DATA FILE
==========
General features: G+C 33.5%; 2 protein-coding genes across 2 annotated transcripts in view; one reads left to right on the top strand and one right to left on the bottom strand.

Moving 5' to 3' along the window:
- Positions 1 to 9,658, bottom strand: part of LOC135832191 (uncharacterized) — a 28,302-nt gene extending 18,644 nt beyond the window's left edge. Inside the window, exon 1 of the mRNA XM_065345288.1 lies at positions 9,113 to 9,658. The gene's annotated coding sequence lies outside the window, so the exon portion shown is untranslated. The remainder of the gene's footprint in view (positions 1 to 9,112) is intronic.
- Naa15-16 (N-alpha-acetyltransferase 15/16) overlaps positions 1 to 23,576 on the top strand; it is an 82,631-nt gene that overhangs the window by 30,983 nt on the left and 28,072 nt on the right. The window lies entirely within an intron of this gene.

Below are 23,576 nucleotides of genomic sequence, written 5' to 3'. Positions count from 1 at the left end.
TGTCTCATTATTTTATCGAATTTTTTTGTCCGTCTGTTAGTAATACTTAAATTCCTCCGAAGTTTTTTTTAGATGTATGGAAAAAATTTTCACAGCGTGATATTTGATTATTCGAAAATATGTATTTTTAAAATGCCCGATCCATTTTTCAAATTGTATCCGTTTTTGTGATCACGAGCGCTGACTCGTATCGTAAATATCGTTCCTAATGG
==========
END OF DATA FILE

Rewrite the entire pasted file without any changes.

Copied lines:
General features: G+C 33.5%; 2 protein-coding genes across 2 annotated transcripts in view; one reads left to right on the top strand and one right to left on the bottom strand.

Moving 5' to 3' along the window:
- Positions 1 to 9,658, bottom strand: part of LOC135832191 (uncharacterized) — a 28,302-nt gene extending 18,644 nt beyond the window's left edge. Inside the window, exon 1 of the mRNA XM_065345288.1 lies at positions 9,113 to 9,658. The gene's annotated coding sequence lies outside the window, so the exon portion shown is untranslated. The remainder of the gene's footprint in view (positions 1 to 9,112) is intronic.
- Naa15-16 (N-alpha-acetyltransferase 15/16) overlaps positions 1 to 23,576 on the top strand; it is an 82,631-nt gene that overhangs the window by 30,983 nt on the left and 28,072 nt on the right. The window lies entirely within an intron of this gene.

Below are 23,576 nucleotides of genomic sequence, written 5' to 3'. Positions count from 1 at the left end.
TGTCTCATTATTTTATCGAATTTTTTTGTCCGTCTGTTAGTAATACTTAAATTCCTCCGAAGTTTTTTTTAGATGTATGGAAAAAATTTTCACAGCGTGATATTTGATTATTCGAAAATATGTATTTTTAAAATGCCCGATCCATTTTTCAAATTGTATCCGTTTTTGTGATCACGAGCGCTGACTCGTATCGTAAATATCGTTCCTAATGG